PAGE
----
Ofcom has power under the Communications Act 2003 to impose penalties for persistent misuse of electronic communications networks. The recent increase in the maximum was accompanied by a revised Ofcom enforcement policy Statement. Stephen Groom dials in and (hopefully) makes a connection.
Who: H.M. Government and Ofcom
When: 25 September 2010
Law stated as at: 30 September 2010
For the second time in five years, potential fines for silent call abuse and other misuse of electronic communications networks exponentially increased.
This was thanks to the coming into force on 25 September 2010 of the Communications Act 2003 (Maximum Penalty for Persistent Misuse of Network or Service) Order 2010 ("2010 Order").
Section 128 (1) of the Communications Act 2003 empowers Ofcom to serve a "notification" on any person whom it has reasonable grounds for believing "has persistently misused an electronic communications network or electronic communications services."
Section 130 (1) provides that Ofcom may impose a financial penalty where a person has been served with a notification under s. 128, that person has been allowed an opportunity to make representations and the period allowed for making such representations has expired.
Section 130 (4) states that the fine levied under s. 130 (1) shall be such amount, not exceeding the amount specified from time to time, as Ofcom determines to be (a) appropriate and (b) proportionate to the misuse in respect of which it is imposed.
The new 2010 Order has now increased the specified maximum from £50,000 to £2 million.
As with the previous increase from £5,000, the change has not been driven by spam (which could theoretically come within these provisions of the Communications Act) but by growing concern over excessive numbers of silent and abandoned calls.
Revised Statement of Policy
To accompany the increase, Ofcom published the results of a consultation it conducted into potential changes to its "Statement of Policy" about how it exercises its powers to police "persistent misuse".
The results report also includes the revised, 2010 version of the Statement of Policy which is of immediate effect.
Amongst the changes to the Statement of Policy are:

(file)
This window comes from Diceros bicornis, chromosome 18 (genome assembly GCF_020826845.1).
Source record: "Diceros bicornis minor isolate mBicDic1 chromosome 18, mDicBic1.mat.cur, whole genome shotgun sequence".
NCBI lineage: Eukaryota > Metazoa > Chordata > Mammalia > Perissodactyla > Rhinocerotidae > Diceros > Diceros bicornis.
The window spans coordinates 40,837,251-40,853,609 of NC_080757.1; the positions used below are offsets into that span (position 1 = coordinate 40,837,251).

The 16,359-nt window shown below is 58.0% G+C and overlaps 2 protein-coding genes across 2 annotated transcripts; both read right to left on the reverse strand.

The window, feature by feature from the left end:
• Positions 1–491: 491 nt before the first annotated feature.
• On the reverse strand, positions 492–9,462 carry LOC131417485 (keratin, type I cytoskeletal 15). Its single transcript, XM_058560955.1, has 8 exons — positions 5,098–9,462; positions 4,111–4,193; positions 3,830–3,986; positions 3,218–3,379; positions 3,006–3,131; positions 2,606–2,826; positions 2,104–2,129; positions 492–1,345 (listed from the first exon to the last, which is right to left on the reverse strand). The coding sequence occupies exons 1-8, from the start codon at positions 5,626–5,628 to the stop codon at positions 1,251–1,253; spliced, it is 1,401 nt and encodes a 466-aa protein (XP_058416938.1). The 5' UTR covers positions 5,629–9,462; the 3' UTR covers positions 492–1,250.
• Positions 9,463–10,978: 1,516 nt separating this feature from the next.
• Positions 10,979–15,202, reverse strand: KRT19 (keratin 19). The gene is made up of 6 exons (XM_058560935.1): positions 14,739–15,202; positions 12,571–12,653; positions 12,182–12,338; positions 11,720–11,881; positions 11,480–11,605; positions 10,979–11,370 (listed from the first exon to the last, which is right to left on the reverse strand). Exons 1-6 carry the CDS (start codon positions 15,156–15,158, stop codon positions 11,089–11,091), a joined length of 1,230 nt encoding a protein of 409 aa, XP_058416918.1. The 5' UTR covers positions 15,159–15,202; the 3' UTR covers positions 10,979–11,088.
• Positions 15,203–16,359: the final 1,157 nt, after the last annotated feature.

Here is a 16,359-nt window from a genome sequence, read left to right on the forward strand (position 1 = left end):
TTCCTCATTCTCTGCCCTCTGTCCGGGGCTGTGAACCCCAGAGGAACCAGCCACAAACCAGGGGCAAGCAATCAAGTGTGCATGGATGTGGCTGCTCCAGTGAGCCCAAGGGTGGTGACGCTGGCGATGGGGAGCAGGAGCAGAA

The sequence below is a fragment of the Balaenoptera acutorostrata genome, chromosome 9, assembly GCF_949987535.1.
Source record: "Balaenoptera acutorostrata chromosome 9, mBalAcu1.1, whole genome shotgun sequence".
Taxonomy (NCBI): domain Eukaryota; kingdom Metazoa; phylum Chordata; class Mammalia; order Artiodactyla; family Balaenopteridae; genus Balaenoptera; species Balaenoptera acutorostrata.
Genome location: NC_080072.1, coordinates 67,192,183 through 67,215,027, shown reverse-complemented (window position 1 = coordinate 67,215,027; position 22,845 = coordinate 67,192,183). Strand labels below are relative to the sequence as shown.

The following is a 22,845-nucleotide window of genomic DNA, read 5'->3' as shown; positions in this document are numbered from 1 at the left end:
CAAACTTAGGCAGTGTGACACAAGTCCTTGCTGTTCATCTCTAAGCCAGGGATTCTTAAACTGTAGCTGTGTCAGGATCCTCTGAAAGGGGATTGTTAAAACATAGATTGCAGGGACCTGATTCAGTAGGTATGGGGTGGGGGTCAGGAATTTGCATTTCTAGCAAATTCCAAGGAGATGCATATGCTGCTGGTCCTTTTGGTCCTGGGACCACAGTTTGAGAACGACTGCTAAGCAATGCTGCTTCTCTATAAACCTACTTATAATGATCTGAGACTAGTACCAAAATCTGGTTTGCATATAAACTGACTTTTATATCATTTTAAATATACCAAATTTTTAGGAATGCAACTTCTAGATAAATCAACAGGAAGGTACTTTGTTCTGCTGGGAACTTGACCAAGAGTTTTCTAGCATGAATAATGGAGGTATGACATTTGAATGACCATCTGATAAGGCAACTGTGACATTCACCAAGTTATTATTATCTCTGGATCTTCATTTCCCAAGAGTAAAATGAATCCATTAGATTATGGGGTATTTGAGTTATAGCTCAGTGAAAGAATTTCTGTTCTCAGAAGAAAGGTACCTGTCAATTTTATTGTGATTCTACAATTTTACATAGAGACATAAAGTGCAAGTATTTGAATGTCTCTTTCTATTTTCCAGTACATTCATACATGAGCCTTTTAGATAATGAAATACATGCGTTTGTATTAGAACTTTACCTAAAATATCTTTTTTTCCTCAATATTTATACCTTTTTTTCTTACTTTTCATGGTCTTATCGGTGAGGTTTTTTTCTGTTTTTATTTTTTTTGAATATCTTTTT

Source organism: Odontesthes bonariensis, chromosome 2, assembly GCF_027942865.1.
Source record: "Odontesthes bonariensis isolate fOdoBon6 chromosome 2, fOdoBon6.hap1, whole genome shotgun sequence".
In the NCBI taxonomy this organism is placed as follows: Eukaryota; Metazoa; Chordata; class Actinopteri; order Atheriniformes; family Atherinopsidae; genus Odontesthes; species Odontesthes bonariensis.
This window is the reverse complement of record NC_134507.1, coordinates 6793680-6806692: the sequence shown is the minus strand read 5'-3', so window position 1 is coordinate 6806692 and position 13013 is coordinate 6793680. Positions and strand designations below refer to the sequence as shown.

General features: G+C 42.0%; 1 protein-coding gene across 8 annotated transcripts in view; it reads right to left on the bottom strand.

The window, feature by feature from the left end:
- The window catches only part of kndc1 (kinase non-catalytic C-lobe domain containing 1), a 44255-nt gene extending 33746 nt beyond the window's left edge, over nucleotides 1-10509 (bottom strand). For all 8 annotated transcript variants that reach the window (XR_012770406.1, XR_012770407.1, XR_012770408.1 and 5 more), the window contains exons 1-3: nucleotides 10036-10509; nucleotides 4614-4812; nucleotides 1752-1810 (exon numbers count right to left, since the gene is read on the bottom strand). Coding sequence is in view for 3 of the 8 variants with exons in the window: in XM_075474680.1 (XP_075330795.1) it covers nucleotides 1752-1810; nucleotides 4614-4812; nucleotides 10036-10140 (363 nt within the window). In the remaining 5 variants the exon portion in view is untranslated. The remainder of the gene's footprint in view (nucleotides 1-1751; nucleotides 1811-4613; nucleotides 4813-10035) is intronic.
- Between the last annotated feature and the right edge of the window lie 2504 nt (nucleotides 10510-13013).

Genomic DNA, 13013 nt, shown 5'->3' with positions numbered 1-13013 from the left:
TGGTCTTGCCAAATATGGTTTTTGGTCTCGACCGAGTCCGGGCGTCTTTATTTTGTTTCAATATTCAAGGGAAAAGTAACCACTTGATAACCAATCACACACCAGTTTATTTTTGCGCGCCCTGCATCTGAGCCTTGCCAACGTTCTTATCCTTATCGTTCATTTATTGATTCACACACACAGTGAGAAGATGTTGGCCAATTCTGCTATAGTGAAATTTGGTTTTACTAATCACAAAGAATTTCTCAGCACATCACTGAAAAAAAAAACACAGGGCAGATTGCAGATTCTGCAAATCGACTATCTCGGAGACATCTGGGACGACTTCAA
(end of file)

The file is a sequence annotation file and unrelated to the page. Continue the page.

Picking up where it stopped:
- clarification of how call centres should calculate the number of calls they abandon;
- finalised policy on when an information message needs to start playing in the event of an abandoned call;
- requiring call centres to include certain phone numbers in the information message played in the event of an abandoned call;
- a clear indication that abandoned and silent calls are just two examples of "persistent misuse" that call centres may be responsible and that Ofcom may exercise its powers also against failure to present calling line identification or making unsolicited marketing calls which do not include live speech.
Two changes not made despite representations were making "service" calls as opposed to marketing calls exempt and exempting B2B calls.
Why this matters:
Silent and abandoned calls occur when telemarketers use automated dialling equipment. The call is made, the call recipient picks up the phone, but there is no-one on the other end of the line because contact centre systems fail to ensure that someone is available to respond.
This can cause considerable anxiety, annoyance and distress.
The practice has precipitated complaints for several years, Ofcom has issued warnings, made policy statements and taken action against nine companies to date including Barclaycard, who were fined the (then) maximum £50,000 almost exactly two years ago in September 2008.
Despite this, the situation has worsened rather than improved, hence another ratcheting up of the maximum penalty. Time will tell whether this will finally bring under control what has been a scourge for responsible telemarketers and has led to nearly a majority of UK land lines being registered with the Telephone Preference Service.
Ofcom's announcement welcoming the increased cap is here.
The Ofcom statement about its Revised Statement of Policy, including the revised Statement itself, is here.